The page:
(c)        Parents Who Reside 100 Miles or Less Apart

Except as otherwise explicitly provided in this Standard Possession Order, when Possessory Conservator resides 100 miles or less from the primary residence of the child, Possessory Conservator shall have the right to possession of the child as follows:

1.         Weekends—

On weekends that occur during the regular school term, beginning at the time the child’s school is regularly dismissed on the first, third, and fifth Friday of each month and ending at the time the child’s school resumes after the weekend.

On weekends that do not occur during the regular school term, beginning at 6:00 p.m. on the first, third, and fifth Friday of each month and ending at 6:00 p.m. on the following Sunday.

2.         Weekend Possession Extended by a Holiday—Except as otherwise explicitly provided in this Standard Possession Order, if a weekend period of possession by Conservator begins on a Friday that is a school holiday during the regular school term or a federal, state, or local holiday during the summer months when school is not in session, or if the period ends on or is immediately followed by a Monday that is such a holiday, that weekend period of possession shall begin at the time the child’s school is regularly dismissed on the Thursday immediately preceding the Friday holiday or school holiday or end on that Monday holiday or school holiday at the time school resumes after that school holiday, as applicable.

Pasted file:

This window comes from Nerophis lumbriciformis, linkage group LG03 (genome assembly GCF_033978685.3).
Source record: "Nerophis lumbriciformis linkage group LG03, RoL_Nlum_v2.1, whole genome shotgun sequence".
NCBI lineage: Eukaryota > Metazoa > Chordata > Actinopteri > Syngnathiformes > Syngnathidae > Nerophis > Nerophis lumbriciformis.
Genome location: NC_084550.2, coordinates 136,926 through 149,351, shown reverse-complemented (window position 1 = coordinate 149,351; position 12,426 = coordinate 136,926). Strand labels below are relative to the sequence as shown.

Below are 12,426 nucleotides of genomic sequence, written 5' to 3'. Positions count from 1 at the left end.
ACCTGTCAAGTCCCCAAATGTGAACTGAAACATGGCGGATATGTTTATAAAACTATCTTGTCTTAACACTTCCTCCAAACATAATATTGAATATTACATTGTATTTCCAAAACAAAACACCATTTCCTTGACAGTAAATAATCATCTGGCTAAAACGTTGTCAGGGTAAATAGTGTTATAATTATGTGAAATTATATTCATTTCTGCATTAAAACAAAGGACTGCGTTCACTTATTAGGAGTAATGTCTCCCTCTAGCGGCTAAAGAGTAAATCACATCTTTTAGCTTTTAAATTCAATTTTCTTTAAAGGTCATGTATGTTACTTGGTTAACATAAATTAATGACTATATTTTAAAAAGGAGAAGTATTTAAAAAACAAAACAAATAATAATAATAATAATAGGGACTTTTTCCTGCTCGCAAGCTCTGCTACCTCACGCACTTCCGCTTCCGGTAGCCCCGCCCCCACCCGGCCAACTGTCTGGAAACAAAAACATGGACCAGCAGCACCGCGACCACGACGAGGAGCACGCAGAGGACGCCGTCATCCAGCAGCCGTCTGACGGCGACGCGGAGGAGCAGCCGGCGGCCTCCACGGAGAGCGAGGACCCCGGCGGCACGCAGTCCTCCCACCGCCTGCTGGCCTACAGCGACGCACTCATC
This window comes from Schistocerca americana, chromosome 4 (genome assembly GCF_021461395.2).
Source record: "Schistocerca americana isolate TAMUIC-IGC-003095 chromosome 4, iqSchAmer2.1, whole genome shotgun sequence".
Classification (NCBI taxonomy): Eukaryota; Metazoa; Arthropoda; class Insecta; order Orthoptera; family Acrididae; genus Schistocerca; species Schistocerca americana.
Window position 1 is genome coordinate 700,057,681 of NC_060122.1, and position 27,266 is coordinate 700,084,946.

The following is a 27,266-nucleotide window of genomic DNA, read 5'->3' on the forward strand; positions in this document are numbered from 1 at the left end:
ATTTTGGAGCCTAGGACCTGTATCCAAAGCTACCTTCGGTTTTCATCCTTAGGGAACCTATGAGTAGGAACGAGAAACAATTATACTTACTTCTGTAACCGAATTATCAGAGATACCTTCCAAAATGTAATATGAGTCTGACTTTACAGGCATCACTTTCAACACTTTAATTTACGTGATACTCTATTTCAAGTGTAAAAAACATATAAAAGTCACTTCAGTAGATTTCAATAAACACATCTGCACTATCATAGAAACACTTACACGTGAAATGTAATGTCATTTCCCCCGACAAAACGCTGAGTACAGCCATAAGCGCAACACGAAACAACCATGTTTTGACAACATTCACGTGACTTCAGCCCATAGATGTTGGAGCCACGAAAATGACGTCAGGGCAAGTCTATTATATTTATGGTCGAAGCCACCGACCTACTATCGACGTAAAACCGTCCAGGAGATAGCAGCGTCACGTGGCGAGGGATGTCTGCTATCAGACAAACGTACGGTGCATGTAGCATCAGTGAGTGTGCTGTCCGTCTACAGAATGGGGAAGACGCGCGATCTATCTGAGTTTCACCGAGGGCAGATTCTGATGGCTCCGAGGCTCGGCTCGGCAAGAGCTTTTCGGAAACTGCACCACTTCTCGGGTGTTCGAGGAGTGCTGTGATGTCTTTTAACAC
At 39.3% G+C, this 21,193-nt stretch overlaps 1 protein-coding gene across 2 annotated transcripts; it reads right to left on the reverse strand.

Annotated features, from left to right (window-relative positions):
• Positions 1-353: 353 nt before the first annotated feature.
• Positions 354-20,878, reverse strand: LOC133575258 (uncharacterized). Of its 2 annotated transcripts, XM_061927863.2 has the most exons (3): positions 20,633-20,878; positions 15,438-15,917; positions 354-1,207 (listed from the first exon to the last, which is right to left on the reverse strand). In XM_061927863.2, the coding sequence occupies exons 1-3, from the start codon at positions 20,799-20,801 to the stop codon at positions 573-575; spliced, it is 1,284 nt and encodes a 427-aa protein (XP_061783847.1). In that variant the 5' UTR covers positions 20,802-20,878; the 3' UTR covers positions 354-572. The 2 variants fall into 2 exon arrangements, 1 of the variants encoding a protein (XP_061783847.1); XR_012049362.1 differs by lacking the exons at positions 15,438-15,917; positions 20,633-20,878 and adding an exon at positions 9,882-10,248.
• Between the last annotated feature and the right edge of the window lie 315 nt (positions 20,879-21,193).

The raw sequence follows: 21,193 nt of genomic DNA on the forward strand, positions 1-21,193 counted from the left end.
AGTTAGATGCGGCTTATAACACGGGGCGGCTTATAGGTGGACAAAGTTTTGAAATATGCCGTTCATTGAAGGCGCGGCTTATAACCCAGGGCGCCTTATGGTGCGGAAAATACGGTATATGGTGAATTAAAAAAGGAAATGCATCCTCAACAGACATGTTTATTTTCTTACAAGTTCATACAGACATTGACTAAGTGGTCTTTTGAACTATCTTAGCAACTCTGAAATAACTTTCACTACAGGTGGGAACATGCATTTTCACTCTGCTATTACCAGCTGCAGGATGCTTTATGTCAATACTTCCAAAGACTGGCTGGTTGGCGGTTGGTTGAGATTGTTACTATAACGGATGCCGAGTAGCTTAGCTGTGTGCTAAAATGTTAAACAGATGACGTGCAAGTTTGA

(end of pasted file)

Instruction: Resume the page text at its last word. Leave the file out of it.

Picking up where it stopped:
3.         Thursdays—On Thursday of each week during the regular school term, beginning at the time the child’s school is regularly dismissed and ending at the time the child’s school resumes on Friday.

4.         Spring Break in Even-Numbered Years—In even-numbered years, beginning at the time the child’s school is regularly dismissed on the day the child is dismissed from school for the school’s spring vacation and ending at the time school resumes after that vacation.

5.         Extended Summer Possession by Possessory Conservator—

With Written Notice by April 1—If Possessory Conservator gives  Managing Conservator written notice by April 1 of a year specifying an extended period or periods of summer possession for that year, Possessory Conservator shall have possession of the child for thirty days beginning no earlier than the day after the child’s school is dismissed for the summer vacation and ending no later than seven days before school resumes at the end of the summer vacation in that year, to be exercised in no more than two separate periods of at least seven consecutive days each, as specified in the written notice, provided that the period or periods of extended summer possession do not interfere with Father’s Day Weekend. These periods of possession shall begin and end at 6:00 p.m.